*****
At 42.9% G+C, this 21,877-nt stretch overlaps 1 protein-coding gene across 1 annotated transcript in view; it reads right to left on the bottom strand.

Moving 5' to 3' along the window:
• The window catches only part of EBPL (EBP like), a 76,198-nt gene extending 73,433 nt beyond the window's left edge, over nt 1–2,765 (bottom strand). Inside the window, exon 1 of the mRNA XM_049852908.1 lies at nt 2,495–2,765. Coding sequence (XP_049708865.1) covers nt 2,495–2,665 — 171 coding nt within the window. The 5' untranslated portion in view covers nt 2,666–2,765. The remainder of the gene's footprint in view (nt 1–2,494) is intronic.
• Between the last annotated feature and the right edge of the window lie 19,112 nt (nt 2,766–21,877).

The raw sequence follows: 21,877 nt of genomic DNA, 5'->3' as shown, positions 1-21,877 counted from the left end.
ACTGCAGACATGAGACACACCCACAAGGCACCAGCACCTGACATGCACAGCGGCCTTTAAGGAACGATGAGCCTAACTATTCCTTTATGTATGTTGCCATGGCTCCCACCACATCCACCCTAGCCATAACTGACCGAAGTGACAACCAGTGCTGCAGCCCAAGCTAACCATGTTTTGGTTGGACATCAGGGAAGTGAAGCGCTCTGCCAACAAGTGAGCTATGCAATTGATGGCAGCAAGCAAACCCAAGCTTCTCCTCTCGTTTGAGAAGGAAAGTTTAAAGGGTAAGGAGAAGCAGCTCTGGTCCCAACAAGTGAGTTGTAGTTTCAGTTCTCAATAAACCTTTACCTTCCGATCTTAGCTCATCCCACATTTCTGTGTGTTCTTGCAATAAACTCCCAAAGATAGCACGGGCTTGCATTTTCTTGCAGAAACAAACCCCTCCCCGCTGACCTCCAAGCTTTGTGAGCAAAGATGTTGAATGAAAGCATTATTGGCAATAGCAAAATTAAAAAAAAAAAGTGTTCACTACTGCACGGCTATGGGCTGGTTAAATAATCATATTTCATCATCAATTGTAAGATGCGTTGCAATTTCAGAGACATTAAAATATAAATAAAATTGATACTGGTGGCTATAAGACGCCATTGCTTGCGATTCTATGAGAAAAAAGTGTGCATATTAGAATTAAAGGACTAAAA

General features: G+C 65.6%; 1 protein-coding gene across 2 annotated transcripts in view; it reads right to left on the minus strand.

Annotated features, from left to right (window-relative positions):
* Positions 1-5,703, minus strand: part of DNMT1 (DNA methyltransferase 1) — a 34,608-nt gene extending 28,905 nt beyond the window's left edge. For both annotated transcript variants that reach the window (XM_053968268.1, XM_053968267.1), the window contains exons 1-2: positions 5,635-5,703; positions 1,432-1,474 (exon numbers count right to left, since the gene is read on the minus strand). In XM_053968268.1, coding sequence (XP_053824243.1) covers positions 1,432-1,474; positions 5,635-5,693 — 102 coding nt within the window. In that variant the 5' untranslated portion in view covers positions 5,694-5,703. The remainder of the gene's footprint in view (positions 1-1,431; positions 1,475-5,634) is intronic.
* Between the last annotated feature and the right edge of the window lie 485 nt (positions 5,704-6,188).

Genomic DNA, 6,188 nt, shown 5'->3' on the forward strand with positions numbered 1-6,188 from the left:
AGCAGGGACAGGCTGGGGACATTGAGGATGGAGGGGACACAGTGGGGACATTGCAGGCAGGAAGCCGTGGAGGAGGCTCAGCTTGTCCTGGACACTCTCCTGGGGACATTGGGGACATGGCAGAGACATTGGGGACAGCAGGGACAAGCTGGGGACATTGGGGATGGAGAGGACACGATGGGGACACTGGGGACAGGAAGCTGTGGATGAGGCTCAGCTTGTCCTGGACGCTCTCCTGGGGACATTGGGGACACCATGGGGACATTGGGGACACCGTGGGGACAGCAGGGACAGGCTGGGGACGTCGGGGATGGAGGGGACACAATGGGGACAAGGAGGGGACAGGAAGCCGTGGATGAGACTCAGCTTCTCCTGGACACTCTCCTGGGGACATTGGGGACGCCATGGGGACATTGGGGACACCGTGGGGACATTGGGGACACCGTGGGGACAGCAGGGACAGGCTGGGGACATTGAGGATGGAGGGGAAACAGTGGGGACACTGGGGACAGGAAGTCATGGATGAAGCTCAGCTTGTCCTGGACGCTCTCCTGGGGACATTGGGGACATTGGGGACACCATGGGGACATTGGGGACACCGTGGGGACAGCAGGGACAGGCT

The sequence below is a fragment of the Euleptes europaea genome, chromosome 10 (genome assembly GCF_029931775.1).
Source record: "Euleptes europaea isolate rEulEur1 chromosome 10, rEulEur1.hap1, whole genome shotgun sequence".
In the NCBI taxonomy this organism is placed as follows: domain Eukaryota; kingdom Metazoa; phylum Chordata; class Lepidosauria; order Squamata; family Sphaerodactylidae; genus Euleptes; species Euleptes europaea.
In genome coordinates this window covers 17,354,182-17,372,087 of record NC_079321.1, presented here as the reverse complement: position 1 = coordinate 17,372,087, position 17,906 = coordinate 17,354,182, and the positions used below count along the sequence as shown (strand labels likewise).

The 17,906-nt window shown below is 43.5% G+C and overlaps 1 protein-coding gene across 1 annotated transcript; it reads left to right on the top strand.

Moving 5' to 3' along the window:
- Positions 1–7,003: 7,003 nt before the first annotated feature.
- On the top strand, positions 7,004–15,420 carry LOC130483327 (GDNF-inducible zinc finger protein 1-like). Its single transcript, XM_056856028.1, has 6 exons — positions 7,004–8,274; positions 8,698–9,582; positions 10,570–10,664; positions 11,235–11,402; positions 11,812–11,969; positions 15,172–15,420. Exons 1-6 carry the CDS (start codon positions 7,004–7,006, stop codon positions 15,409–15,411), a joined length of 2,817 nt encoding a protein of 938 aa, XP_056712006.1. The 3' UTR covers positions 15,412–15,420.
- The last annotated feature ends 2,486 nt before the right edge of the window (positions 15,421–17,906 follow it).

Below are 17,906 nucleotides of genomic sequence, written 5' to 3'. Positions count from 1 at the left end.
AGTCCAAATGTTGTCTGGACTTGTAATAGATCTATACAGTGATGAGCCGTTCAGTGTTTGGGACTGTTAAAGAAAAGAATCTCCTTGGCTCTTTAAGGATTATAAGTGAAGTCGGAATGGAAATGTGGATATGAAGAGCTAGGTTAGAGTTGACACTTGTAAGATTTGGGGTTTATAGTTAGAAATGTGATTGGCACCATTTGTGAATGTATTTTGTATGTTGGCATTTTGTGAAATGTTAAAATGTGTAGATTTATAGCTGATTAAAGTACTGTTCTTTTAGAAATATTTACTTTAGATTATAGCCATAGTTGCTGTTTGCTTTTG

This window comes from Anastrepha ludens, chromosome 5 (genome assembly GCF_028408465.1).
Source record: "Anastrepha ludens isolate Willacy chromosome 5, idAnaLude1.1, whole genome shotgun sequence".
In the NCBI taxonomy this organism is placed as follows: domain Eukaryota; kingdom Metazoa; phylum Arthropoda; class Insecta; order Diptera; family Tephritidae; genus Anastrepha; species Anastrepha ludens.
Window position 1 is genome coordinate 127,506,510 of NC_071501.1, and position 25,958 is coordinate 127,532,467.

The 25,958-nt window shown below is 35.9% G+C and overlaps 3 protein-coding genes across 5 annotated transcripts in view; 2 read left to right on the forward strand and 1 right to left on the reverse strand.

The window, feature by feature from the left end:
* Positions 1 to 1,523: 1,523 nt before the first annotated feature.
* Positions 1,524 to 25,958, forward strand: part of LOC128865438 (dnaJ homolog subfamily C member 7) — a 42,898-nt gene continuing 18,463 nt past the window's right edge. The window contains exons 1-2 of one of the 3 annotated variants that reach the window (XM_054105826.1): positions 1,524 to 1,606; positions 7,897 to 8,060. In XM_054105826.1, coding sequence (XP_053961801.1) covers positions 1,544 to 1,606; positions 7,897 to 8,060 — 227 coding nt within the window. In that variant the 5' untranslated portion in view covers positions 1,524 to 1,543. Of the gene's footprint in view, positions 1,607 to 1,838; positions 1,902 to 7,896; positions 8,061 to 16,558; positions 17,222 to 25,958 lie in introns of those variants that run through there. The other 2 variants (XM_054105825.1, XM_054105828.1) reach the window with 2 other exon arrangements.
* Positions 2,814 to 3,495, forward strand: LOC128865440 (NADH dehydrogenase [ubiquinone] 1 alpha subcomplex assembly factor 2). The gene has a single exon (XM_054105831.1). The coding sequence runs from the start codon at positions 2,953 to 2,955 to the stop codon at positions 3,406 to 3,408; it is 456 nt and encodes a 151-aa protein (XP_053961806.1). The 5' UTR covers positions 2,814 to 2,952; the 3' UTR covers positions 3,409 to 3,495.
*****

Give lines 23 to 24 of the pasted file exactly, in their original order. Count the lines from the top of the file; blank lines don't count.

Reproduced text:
AGTCCAAATGTTGTCTGGACTTGTAATAGATCTATACAGTGATGAGCCGTTCAGTGTTTGGGACTGTTAAAGAAAAGAATCTCCTTGGCTCTTTAAGGATTATAAGTGAAGTCGGAATGGAAATGTGGATATGAAGAGCTAGGTTAGAGTTGACACTTGTAAGATTTGGGGTTTATAGTTAGAAATGTGATTGGCACCATTTGTGAATGTATTTTGTATGTTGGCATTTTGTGAAATGTTAAAATGTGTAGATTTATAGCTGATTAAAGTACTGTTCTTTTAGAAATATTTACTTTAGATTATAGCCATAGTTGCTGTTTGCTTTTG

This window comes from Anastrepha ludens, chromosome 5 (genome assembly GCF_028408465.1).